Maryland Equine Rotational Grazing Demo Site to Open

The University of Maryland's 5.5 acre equine rotational grazing demonstration site is set to open its gates in April 2009 to a small herd of grazing horses and hundreds of horse farm operators interested in learning about pasture management practices.

The site, located at the Central Maryland Research and Education Center in Ellicott City, Md., features four rotational pastures, a laneway that guides horses into a sacrifice area and two smaller paddocks that will be used to test how well Bermuda grass and bluegrass/fescue species hold up to grazing. Another feature of the site is its four different types of permanent perimeter fencing and three different types of removable internal fencing.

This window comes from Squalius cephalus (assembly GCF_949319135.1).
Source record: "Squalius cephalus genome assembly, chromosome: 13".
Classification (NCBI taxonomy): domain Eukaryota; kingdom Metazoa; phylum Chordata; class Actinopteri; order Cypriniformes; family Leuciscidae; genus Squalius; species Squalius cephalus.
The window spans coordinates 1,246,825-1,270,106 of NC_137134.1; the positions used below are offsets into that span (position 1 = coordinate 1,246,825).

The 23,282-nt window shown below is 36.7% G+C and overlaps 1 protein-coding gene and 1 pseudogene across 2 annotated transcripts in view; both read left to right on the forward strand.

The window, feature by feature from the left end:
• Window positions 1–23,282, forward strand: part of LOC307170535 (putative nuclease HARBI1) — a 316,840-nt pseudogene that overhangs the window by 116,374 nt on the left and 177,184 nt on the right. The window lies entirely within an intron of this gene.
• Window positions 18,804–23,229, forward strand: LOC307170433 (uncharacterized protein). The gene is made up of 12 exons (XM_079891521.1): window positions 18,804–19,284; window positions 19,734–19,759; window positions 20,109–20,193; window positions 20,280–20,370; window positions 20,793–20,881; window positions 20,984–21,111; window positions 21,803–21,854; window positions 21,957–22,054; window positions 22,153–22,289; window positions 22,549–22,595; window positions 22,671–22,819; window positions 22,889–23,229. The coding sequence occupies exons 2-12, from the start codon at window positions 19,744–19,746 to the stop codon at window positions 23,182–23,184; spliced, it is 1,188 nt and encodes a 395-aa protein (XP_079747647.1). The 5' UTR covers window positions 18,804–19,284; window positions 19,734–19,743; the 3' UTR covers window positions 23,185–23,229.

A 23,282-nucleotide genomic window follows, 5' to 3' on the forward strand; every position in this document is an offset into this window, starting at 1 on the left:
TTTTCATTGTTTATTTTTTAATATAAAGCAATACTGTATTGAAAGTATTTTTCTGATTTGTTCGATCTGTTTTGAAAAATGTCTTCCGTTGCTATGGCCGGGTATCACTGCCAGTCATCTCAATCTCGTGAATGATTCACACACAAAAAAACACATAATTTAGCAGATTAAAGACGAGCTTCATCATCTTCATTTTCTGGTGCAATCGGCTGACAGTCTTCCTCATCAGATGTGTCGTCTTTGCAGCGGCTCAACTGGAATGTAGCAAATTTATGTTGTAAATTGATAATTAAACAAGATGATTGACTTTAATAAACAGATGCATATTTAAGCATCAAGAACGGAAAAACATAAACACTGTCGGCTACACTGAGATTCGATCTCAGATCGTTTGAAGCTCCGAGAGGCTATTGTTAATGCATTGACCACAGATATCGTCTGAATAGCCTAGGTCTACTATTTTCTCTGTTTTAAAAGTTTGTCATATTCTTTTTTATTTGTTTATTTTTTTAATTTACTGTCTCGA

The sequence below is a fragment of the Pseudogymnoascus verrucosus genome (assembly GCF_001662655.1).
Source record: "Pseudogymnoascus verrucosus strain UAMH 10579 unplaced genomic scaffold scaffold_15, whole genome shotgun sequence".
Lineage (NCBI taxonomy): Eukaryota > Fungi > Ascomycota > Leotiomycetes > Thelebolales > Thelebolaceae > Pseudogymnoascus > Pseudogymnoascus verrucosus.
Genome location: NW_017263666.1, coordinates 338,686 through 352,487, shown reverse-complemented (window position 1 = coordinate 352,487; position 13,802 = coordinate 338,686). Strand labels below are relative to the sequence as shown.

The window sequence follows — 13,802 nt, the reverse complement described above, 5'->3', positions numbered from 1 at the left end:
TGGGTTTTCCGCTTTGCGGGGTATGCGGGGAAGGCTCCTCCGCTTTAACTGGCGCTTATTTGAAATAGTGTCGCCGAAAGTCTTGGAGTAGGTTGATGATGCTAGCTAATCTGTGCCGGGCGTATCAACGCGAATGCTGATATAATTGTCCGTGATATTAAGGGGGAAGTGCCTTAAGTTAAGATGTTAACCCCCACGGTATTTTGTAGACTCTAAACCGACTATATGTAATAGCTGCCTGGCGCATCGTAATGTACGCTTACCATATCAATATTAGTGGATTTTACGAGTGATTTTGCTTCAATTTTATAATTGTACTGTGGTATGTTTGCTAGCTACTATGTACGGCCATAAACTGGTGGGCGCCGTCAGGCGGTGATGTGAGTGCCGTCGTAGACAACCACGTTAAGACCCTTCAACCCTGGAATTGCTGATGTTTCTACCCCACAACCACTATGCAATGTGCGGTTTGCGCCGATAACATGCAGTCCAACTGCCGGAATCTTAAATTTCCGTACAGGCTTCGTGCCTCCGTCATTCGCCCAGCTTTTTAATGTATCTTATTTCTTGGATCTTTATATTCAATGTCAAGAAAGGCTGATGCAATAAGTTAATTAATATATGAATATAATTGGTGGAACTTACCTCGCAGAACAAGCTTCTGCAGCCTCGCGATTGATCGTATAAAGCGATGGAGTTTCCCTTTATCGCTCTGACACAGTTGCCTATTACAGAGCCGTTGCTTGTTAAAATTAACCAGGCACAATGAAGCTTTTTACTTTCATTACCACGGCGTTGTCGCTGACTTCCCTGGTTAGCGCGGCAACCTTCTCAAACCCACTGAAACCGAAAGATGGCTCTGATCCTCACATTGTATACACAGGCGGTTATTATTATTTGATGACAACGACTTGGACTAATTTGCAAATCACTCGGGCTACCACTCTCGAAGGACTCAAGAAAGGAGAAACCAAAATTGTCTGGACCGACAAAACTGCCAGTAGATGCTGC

"This site will be an incredible tool for teaching horse farm owners about facility development and best management practices that promote productive pastures while enhancing and protecting the environment" said project leader, Amy Burk. "Sometimes it hard to convince farm owners to change their management practices until they see it being done by someone else. We're that someone."

The first educational event of 2009 will be a free Pasture Walk on April 2 from 5:30-7:30 p.m. Pasture walks and other educational events will focus on topics including pasture establishment and management, soil testing and fertility, weed control, rotational grazing, safe fencing and gate options, and manure management.

The project was made possible through a collaboration of horse, forage, and soil conservation experts, and supported by a Conservation Innovation Grant from the Natural Resources Conservation Service.

All educational events will be posted on the Equine Studies Program Web site.  

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